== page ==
A steady stream of low-level cyber attacks poses the most likely danger to the United States rather than a potential digital "armageddon," US intelligence director James Clapper said on Thursday.
US officials for years have warned of a possible "cyber Pearl Harbor" that could shut down financial networks, poison water supplies or switch off power grids.
But Clapper told lawmakers that American spy agencies were more focused on lower-profile but persistent assaults that could have a damaging effect over time.
"Rather than a 'cyber Armageddon' scenario that debilitates the entire US infrastructure, we envision something different," Clapper told the Senate Armed Services Committee.
"We foresee an ongoing series of low-to-moderate level cyber attacks from a variety of sources over time, which will impose cumulative costs on US economic competitiveness and national security," he said.
The past year had seen "destructive cyber attacks" for the first time on US soil carried out by other countries, Clapper said.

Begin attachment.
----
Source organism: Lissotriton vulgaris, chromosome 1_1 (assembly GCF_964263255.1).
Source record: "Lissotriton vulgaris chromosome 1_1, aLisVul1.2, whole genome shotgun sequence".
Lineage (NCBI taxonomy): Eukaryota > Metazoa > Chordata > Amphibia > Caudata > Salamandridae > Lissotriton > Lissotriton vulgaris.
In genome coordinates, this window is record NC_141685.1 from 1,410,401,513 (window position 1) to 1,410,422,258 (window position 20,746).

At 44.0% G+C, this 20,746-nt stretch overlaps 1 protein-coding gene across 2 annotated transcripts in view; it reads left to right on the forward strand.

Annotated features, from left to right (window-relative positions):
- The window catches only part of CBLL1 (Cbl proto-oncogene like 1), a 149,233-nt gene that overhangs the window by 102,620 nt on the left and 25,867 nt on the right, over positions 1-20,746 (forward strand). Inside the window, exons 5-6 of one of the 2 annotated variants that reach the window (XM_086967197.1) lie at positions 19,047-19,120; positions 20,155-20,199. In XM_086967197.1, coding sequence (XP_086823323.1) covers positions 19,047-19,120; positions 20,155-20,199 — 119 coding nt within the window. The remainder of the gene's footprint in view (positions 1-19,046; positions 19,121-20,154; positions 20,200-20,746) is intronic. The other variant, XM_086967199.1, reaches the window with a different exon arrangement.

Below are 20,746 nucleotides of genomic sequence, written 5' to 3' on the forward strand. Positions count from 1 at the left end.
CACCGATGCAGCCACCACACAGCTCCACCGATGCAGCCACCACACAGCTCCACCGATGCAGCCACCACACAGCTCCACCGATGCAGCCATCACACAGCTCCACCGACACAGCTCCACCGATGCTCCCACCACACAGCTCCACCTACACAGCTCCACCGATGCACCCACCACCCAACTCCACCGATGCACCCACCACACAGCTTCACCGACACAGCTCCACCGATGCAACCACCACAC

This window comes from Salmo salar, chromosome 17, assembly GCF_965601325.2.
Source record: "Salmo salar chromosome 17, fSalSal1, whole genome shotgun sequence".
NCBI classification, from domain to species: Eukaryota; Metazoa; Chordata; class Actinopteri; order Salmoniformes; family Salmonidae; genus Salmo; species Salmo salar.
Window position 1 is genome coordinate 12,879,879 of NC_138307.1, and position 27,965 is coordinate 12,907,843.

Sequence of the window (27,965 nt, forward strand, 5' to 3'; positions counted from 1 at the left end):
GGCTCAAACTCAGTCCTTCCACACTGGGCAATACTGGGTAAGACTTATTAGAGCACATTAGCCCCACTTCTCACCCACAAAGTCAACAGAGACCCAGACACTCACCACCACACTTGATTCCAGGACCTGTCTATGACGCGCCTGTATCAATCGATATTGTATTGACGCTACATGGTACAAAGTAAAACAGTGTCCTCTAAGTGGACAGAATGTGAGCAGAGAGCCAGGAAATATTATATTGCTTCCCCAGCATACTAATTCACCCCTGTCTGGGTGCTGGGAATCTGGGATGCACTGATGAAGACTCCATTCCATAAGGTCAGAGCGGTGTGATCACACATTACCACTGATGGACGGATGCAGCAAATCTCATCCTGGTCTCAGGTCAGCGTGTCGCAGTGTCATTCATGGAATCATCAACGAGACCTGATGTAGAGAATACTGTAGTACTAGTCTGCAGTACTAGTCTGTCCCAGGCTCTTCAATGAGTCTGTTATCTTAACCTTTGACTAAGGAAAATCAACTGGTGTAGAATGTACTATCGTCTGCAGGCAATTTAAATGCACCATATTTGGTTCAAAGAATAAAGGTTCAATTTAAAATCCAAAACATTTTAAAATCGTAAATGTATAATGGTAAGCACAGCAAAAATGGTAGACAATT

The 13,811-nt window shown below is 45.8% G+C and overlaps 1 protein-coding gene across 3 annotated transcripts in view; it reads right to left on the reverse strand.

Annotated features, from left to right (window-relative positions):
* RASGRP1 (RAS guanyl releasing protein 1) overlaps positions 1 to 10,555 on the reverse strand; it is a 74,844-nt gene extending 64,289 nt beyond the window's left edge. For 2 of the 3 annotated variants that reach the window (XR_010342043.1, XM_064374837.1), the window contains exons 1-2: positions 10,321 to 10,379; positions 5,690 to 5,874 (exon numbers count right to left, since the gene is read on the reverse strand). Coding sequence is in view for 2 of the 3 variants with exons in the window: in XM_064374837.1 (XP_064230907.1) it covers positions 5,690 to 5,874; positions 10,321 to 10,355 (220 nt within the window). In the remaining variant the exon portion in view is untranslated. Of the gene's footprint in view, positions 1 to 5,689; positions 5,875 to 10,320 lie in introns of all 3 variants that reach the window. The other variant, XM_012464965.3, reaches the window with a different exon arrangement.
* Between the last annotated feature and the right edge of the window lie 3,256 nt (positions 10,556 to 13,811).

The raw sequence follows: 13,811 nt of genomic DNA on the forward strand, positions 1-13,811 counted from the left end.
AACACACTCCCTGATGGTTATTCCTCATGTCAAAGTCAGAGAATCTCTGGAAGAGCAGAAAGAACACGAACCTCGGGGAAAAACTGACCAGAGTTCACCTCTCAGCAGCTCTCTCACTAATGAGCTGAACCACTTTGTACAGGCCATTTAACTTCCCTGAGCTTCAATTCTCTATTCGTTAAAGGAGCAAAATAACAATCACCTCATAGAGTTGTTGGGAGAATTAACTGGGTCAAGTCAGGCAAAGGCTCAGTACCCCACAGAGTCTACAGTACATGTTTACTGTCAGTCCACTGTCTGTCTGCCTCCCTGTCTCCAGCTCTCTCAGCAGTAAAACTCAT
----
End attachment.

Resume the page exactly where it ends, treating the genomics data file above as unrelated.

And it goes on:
He cited North Korea's alleged hacking of Sony Pictures in November and an Iranian attack a year ago against the Las Vegas Sands Casino Corporation.
Pyongyang was accused of targeting Sony over a comedy film that portrayed the fictional assassination of North Korea's leader. And Iran went after Sands purportedly because the company's CEO, billionaire Sheldon Adelson, is known as a hawkish supporter of Israel.
Foreign "actors" are conducting reconnaissance and gaining digital access to US infrastructure systems, so they can launch a cyber attack if necessary in the future, he said.
Russia and China had particularly sophisticated cyber capabilities, according to the director of national intelligence.
Russia is creating its own cyber command that will be able to orchestrate propaganda and insert malware into adversaries' computer systems, he said.
Countries such as Iran and North Korea have "lesser technical capabilities but possibly more disruptive intent," he said.
Clapper acknowledged America had "offensive capabilities" in cyberspace but offered no details.
But he said there were questions about how to use such weapons and what sort of doctrine would govern digital operations.
"I think the issue, though, is what is the policy? What is it that would achieve cyber deterrence? And that is an issue that, at the policy level, we're still, frankly, wrestling with," he said.
The United States and Israel were reportedly behind an elaborate cyber attack on Iran's nuclear program in 2010 that damaged hundreds of centrifuges. Dubbed "Olympic Games," the operation employed the Stuxnet computer worm that was introduced through an infected USB flash drive, according to the New York Times.
© 2015 AFP